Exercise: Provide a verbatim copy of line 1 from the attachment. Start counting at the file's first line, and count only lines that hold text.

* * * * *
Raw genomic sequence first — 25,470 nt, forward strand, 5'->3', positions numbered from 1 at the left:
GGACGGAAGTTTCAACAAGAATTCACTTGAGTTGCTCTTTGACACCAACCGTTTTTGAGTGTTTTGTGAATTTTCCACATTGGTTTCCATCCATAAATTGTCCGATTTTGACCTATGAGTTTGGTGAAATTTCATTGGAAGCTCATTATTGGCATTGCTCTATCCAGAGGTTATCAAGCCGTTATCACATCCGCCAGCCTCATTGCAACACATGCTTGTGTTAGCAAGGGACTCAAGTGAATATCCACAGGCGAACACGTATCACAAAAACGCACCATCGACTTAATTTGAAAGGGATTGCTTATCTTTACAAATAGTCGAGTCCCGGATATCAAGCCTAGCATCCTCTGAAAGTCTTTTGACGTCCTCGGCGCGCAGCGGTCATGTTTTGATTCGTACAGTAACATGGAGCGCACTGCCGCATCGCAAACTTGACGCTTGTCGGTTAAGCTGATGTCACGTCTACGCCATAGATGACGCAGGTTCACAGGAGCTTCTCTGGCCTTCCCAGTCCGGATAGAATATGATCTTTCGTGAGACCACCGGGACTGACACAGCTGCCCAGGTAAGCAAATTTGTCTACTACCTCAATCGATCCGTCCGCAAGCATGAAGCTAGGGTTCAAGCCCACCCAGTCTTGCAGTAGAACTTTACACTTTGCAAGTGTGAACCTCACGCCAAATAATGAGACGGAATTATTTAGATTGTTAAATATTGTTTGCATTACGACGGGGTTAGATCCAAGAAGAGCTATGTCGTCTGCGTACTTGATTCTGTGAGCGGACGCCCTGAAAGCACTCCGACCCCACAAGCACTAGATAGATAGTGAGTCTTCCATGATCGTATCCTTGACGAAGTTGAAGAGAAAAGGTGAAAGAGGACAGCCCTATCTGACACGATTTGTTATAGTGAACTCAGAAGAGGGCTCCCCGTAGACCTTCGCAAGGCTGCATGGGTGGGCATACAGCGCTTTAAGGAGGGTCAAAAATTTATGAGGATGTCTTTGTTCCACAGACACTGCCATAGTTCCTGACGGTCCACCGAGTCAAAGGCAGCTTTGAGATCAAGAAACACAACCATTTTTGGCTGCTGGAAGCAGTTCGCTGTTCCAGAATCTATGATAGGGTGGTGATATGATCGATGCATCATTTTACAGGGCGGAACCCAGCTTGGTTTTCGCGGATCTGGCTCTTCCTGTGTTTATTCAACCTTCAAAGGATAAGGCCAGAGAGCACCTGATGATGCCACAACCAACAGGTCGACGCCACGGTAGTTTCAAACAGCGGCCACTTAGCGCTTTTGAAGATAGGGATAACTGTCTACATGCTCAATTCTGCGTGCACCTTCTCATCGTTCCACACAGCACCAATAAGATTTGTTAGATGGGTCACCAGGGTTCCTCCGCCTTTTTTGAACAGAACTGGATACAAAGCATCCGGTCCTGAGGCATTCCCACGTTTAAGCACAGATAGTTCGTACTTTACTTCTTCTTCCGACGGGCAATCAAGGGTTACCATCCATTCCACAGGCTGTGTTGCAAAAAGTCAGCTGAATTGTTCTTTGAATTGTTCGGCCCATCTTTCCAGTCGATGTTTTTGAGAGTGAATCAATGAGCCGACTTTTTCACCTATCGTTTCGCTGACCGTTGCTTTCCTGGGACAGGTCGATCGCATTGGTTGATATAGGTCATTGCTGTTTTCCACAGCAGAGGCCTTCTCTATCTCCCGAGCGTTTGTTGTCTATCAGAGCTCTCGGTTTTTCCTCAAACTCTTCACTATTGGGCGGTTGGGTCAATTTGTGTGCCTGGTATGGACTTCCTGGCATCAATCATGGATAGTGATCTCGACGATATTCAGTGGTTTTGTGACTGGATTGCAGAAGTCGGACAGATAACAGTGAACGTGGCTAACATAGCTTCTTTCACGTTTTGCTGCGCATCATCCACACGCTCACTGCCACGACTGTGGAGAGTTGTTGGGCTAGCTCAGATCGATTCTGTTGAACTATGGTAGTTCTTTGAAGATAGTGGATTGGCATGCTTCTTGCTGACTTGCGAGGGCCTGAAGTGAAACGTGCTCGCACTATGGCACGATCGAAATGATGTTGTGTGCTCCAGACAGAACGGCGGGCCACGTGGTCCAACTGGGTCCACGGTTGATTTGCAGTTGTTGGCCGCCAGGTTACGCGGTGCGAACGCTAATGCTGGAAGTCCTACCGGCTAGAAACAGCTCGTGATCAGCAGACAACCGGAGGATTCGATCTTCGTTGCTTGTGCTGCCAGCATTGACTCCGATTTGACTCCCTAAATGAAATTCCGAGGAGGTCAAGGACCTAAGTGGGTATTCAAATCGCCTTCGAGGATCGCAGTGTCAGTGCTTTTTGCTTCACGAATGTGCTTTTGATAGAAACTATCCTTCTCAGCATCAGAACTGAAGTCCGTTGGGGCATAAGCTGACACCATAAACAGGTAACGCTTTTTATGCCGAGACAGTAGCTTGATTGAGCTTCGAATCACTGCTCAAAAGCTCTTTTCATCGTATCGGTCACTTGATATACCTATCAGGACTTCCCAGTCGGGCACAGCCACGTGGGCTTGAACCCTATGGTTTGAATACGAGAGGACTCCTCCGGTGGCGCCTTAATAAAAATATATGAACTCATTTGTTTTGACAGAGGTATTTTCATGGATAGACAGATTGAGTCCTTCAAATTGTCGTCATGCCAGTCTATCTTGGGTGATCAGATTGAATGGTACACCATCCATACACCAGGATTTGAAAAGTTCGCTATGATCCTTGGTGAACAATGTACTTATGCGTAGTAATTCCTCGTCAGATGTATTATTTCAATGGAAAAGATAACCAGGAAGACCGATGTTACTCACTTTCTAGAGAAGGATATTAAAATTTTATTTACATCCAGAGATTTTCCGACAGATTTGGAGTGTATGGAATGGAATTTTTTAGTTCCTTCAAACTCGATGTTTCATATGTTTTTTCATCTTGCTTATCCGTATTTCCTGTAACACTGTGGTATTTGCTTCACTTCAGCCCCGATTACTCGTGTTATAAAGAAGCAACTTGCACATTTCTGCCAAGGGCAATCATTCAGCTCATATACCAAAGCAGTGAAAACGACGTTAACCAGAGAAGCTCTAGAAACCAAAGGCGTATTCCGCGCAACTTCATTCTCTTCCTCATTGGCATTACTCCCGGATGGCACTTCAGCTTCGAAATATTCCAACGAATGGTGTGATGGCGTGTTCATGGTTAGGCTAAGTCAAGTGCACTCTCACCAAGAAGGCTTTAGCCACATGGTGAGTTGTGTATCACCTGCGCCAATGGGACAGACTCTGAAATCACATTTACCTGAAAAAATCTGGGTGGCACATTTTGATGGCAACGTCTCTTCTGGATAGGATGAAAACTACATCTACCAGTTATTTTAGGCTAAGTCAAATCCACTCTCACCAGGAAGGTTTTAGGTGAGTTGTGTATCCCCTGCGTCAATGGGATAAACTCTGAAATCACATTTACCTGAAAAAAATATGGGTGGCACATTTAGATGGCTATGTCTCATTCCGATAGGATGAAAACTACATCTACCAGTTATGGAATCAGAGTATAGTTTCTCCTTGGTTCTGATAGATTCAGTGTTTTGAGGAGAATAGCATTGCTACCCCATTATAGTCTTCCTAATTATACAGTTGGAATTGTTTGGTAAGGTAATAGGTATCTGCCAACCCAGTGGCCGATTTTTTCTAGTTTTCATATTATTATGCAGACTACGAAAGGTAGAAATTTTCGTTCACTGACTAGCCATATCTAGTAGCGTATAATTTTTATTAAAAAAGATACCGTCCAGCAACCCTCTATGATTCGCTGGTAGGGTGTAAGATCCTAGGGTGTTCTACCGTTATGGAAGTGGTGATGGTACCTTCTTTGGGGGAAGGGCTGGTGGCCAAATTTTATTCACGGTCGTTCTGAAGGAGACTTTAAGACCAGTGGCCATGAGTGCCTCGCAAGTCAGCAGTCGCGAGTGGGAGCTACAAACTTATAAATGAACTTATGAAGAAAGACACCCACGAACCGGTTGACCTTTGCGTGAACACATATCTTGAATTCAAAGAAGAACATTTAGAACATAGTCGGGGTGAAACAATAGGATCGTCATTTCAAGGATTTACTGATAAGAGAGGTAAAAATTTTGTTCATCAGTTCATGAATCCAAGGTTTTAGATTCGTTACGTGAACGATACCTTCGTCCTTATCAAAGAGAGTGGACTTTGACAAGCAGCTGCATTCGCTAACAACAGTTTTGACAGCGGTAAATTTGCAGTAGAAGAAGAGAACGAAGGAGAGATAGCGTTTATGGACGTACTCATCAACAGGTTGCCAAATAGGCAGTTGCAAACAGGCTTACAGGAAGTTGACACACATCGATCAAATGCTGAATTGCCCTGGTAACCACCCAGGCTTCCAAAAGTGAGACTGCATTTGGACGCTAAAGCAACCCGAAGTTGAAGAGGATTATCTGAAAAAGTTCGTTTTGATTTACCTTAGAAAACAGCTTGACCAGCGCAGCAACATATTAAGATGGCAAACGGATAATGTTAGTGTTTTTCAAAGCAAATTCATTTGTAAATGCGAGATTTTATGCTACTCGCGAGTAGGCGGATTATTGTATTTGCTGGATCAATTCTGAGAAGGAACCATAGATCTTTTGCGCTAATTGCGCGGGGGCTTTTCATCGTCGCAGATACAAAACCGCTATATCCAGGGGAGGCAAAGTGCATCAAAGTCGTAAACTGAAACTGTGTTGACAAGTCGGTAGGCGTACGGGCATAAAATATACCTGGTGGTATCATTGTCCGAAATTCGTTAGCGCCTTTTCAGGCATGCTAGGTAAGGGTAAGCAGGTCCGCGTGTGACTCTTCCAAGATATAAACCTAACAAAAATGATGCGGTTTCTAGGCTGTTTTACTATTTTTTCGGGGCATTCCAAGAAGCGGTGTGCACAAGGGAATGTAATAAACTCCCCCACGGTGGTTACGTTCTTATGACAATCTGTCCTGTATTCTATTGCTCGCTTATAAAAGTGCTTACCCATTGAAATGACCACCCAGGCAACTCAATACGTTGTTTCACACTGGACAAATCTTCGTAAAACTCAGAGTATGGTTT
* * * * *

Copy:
Raw genomic sequence first — 25,470 nt, forward strand, 5'->3', positions numbered from 1 at the left: